“The US Tax Code currently offers this type of tax credit which has led Canada to be uncompetitive and to lose out on potential investments in the CCUS field. Bill C-262 helps to level the playing field and makes Canada more competitive with our largest trading partner for the development of greenhouse gas mitigation technologies, motivating Canadian businesses to sequester carbon “
Canadian companies are already implementing CCUS technologies but one project, the Alberta Carbon Trunk Line (ACTL) system has emerged as the world’s newest integrated, large-scale CCUS system. As the world’s largest capacity pipeline for CO₂ from human activity, the ACTL is capable of transporting up to 14.6 million tonnes of CO₂ per year, representing approximately 20% of all current oil sands emissions or equal to the impact of capturing the CO₂ from more than 2.6 million cars. Wolf Midstream owns and operates the CO2 compression and pipeline transportation assets, while Enhance Energy Inc. is the owner and operator of the CO2 utilization and storage portion of the ACTL project through its enhanced oil recovery (EOR) operations.
Although the industry in Alberta is still in the early implementation stages of CCUS, Jeff Pearson, President of the Wolf Carbon Business Unit at Wolf Midstream sees CCUS as becoming increasingly important for Alberta companies in light of the recent announcement of the Federal government’s climate plan.
“CCUS is a recognized program within the clean fuel standard (CFS). It will provide opportunities for large emitters to essentially create credits under the CFS. It should drive some of the large emitters to look at CCUS as a viable commercial strategy upon implementation. The ACTL allows emitters to connect with end-users. We think enhanced oil recovery is today the most attractive use of CO2.”
Pearson sees value for small emitters as well.
“The reality is that as companies start capturing the CO2 from their emissions and reduce their emissions footprint, there are meaningful ESG reporting benefits. Whitecap is an example. They have a large CCUS project in Weyburn Saskatchewan. In terms of getting to Net Zero, I think they are quite successful.”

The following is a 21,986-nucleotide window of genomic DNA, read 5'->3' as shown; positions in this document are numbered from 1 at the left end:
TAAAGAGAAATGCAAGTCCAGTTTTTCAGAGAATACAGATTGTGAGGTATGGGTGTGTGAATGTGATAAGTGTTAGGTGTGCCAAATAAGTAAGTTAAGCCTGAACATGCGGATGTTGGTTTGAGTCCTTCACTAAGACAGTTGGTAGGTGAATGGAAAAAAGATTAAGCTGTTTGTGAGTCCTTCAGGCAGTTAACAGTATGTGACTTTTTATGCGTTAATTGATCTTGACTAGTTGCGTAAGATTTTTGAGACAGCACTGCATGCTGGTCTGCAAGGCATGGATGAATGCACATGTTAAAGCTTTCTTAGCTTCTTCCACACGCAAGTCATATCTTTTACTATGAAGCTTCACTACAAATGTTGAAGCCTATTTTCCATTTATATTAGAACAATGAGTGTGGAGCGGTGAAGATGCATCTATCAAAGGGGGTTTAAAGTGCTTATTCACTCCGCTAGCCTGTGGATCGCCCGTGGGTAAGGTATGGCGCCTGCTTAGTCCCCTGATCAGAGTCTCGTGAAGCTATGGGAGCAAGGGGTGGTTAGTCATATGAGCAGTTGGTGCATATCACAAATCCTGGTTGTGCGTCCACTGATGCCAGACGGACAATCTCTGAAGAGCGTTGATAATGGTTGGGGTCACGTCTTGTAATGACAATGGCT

Whitecap Resources is a great CCUS/EOR success story. A counter on their website reports updates on the impressive amount of CO2 sequestered this year. When last checked, it was at 1,900,006,683 tonnes. In their 2020 ESG Report, Grant Fagerheim, President and CEO states that Whitecap sequesters more CO2 than they emit as a company and is targeting even further reductions in direct emissions. He affirms their commitment “to be among the most sustainable companies in the industry”.
In closing, Jeff Pearson shared his thoughts on ACTL’s growing role in Alberta,
“From an expansion perspective, we believe that the ACTL will form the initial backbone of a larger network that connects emitters to end-use and long-term CO2 storage. This will involve growing north from the Heartland area to the Oilsands which emit a large amount of our provincial emissions and also connecting new oil reservoirs for enhanced oil recovery. One thing we’d also like to help foster is the growth of new utilization applications in Alberta. COSIA’s Carbon XPRISE is doing a great job of it and we think it’s important to find more examples like that.”
Maureen McCall is an energy professional who writes on issues affecting the energy industry.